By Makiah Hiley
With the Supreme Court’s recent overturn of Roe v. Wade making abortions illegal in 19 U.S. states, one of the main observations is that the majority of people authorizing and celebrating these decisions were men.
Currently, there are nine justices sitting on the Supreme Court and it was a 5-4 vote on June 24, 2022, to overturn Roe, and four of those votes to overturn were men.
Justice Samuel A. Alito cites the original Roe decision as “egregiously wrong and deeply damaging.”
In this light, the Post interviewed 15 male-identifying individuals ranging in age from 15- 75 around the Bay Area about their thoughts on the matter.
When asked about general thoughts on the overturn, only nine individuals understood the full impact of what the court’s decision meant. One respondent, who asked to remain anonymous, stated, “I didn’t even know what it actually meant…wow.” The individuals who did have a full grasp of the impact of the decision mostly agreed that it was, “Really messed up.”
“The overturn on Roe v. Wade is a sad day for human rights all over the world,” said Robert O’ Grady. “This has been long fought for by right-wing conservative movements and I believe that all the progressives we say we are, aren’t doing enough to protect our human rights from being taken away.”
A big topic of discussion that was mentioned multiple times in the survey was who they believed the decision truly affects. “We see a lot of white feminists and people with privilege in the front lines,” said Miles Blackwell and Marcus Hiley. “What about the marginalized people? That’s who it truly affects.”
Everyone shared the main idea that folks with uteruses should rightly have access to abortions, but some said that they weren’t in total agreement with it.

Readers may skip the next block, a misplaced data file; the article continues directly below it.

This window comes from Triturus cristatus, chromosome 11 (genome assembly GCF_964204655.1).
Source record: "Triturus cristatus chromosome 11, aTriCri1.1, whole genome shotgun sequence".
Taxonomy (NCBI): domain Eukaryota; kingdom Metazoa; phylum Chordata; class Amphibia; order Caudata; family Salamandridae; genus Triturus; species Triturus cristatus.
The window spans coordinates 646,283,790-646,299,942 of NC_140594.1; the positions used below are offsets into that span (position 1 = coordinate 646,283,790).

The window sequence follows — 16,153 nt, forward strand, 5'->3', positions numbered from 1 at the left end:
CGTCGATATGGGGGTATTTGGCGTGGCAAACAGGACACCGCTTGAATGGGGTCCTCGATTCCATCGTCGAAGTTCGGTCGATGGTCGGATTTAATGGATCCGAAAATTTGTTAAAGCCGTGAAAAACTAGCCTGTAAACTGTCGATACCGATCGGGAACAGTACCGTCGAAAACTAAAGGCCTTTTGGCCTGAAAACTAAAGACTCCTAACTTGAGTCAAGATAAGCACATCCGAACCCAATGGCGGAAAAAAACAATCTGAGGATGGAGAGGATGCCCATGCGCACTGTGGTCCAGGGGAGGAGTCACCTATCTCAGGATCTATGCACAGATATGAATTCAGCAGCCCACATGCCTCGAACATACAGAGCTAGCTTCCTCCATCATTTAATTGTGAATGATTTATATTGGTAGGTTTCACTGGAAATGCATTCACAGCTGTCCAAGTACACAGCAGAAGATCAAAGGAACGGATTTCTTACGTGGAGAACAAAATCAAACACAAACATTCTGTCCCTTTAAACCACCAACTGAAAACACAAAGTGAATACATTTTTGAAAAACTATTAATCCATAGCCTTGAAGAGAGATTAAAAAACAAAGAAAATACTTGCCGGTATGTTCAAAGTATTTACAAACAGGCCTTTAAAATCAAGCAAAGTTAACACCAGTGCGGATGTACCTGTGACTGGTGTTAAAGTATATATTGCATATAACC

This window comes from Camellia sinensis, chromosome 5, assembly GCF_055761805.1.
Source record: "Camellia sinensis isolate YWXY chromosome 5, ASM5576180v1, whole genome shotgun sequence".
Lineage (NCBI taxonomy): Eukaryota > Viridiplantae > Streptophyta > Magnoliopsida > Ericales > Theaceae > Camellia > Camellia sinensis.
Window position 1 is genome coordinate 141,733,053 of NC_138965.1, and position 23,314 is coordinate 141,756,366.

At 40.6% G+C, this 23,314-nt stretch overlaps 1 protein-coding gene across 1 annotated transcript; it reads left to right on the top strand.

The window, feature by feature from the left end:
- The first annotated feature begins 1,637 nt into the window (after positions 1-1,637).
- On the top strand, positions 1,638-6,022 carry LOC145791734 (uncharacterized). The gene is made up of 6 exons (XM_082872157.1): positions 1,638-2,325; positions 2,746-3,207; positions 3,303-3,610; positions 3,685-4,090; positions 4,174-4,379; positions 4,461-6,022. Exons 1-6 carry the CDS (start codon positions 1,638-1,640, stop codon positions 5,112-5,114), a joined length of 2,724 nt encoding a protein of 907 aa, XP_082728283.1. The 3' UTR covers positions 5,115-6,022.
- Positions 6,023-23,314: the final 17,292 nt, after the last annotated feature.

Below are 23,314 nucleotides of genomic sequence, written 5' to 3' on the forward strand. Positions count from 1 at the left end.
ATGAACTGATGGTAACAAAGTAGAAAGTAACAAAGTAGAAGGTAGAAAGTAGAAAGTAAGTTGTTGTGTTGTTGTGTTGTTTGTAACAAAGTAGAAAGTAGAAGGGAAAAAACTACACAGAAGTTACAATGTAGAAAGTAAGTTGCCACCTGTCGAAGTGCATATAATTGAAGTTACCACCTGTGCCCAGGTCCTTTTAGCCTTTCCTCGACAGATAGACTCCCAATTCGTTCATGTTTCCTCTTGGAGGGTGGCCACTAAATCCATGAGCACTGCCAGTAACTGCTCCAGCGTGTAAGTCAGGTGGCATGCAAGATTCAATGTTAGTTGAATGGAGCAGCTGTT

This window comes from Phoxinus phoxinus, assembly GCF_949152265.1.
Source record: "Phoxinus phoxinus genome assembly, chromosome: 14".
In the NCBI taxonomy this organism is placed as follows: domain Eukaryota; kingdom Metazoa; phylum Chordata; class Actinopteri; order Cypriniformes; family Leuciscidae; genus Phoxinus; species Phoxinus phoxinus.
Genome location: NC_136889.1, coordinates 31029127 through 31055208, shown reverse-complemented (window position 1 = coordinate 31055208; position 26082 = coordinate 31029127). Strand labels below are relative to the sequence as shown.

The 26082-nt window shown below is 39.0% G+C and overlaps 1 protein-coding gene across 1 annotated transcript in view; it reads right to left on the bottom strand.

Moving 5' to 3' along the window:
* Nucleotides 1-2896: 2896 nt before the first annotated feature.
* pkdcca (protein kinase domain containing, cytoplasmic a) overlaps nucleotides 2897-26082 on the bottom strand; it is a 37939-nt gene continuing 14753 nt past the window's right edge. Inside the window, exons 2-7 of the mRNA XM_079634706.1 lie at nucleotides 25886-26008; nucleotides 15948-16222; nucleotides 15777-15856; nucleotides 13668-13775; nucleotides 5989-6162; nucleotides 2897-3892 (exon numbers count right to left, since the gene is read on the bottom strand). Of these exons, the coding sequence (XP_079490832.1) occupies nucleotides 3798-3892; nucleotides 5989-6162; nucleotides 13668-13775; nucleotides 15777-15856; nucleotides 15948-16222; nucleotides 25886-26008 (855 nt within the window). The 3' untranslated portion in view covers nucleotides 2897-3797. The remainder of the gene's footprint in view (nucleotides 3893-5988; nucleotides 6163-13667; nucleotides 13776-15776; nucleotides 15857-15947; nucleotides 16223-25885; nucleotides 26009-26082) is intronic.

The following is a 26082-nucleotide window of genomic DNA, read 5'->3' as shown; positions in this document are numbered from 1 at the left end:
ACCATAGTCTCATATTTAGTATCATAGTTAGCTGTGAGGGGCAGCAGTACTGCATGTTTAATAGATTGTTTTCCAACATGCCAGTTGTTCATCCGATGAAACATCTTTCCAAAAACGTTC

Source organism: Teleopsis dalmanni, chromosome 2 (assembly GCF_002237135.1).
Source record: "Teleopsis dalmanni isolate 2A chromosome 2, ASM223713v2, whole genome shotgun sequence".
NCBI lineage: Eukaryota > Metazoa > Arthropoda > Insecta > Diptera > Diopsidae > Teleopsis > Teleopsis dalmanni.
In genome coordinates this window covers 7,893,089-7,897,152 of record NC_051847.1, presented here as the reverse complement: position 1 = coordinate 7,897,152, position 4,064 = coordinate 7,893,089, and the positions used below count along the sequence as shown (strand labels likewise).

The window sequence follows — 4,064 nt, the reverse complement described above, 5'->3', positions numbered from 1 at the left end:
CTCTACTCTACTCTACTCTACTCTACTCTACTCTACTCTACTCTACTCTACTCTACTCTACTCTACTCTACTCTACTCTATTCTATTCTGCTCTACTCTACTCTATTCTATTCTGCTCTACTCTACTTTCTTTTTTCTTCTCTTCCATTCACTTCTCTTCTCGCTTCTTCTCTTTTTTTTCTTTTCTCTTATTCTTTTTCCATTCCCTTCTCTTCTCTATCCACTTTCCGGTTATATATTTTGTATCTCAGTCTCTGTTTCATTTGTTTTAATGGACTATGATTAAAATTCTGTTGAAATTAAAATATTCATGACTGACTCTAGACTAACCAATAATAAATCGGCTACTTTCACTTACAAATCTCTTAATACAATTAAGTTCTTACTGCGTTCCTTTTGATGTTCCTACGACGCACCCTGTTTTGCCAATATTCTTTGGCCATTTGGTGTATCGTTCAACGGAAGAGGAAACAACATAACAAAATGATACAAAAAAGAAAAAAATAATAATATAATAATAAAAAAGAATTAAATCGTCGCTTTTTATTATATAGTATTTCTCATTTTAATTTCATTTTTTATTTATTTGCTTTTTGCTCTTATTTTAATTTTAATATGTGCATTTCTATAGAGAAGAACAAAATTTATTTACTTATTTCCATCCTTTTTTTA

“I personally wouldn’t want anyone to kill my baby, but if it’s what they gotta do then they should have the right to do it,” said an anonymous source.
Out of 15, three stated that they know someone personally who has had an abortion. Worldwide, 25 million unsafe abortions happen each year, according to Wikipedia.
All individuals interviewed for this story have expressed that they believe that number is likely to increase due to the overturn.
Interestingly enough, when asked their thoughts on male birth control, most said that they would be open to the idea, with the exception of one individual who said, “Birth control has a lot of side effects.” Not many men expressed their openness to getting a vasectomy. Twelve out of 15 stated that they hadn’t even thought about it, one stated that he has gotten a vasectomy and two have stated that they wouldn’t be opposed to the idea.
Blackwell also brought up trans folks and how the conversation should include all people with uteruses instead of just limiting it to a cis-women’s issue.
In closing, when asked how males can be more proactive in helping during this time, here are some responses: get educated, be there for any women in need, sign petitions, protest, and be responsible and practice safe and healthy sex.
Sources for this report include Wikipedia and 5 Chicago News.